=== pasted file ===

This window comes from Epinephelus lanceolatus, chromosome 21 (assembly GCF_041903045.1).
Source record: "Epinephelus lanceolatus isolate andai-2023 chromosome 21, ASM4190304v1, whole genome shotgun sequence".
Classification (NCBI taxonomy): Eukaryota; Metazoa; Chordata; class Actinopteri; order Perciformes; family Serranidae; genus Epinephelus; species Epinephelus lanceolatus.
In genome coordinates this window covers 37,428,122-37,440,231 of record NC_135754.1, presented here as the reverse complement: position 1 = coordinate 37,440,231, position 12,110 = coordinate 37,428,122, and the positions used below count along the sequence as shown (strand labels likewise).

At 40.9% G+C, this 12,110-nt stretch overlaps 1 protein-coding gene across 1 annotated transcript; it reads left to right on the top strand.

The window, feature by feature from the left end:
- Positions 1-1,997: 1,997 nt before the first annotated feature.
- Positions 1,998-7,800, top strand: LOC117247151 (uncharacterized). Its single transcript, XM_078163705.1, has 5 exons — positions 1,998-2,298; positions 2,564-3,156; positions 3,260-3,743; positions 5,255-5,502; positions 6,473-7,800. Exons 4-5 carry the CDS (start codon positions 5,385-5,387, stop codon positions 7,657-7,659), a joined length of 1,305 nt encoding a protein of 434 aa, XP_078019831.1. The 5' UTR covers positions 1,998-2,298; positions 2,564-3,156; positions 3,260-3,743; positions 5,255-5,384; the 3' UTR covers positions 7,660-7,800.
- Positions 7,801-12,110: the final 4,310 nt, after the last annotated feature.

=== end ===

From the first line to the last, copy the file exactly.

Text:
This window comes from Epinephelus lanceolatus, chromosome 21 (assembly GCF_041903045.1).
Source record: "Epinephelus lanceolatus isolate andai-2023 chromosome 21, ASM4190304v1, whole genome shotgun sequence".
Classification (NCBI taxonomy): Eukaryota; Metazoa; Chordata; class Actinopteri; order Perciformes; family Serranidae; genus Epinephelus; species Epinephelus lanceolatus.
In genome coordinates this window covers 37,428,122-37,440,231 of record NC_135754.1, presented here as the reverse complement: position 1 = coordinate 37,440,231, position 12,110 = coordinate 37,428,122, and the positions used below count along the sequence as shown (strand labels likewise).

At 40.9% G+C, this 12,110-nt stretch overlaps 1 protein-coding gene across 1 annotated transcript; it reads left to right on the top strand.

The window, feature by feature from the left end:
- Positions 1-1,997: 1,997 nt before the first annotated feature.
- Positions 1,998-7,800, top strand: LOC117247151 (uncharacterized). Its single transcript, XM_078163705.1, has 5 exons — positions 1,998-2,298; positions 2,564-3,156; positions 3,260-3,743; positions 5,255-5,502; positions 6,473-7,800. Exons 4-5 carry the CDS (start codon positions 5,385-5,387, stop codon positions 7,657-7,659), a joined length of 1,305 nt encoding a protein of 434 aa, XP_078019831.1. The 5' UTR covers positions 1,998-2,298; positions 2,564-3,156; positions 3,260-3,743; positions 5,255-5,384; the 3' UTR covers positions 7,660-7,800.
- Positions 7,801-12,110: the final 4,310 nt, after the last annotated feature.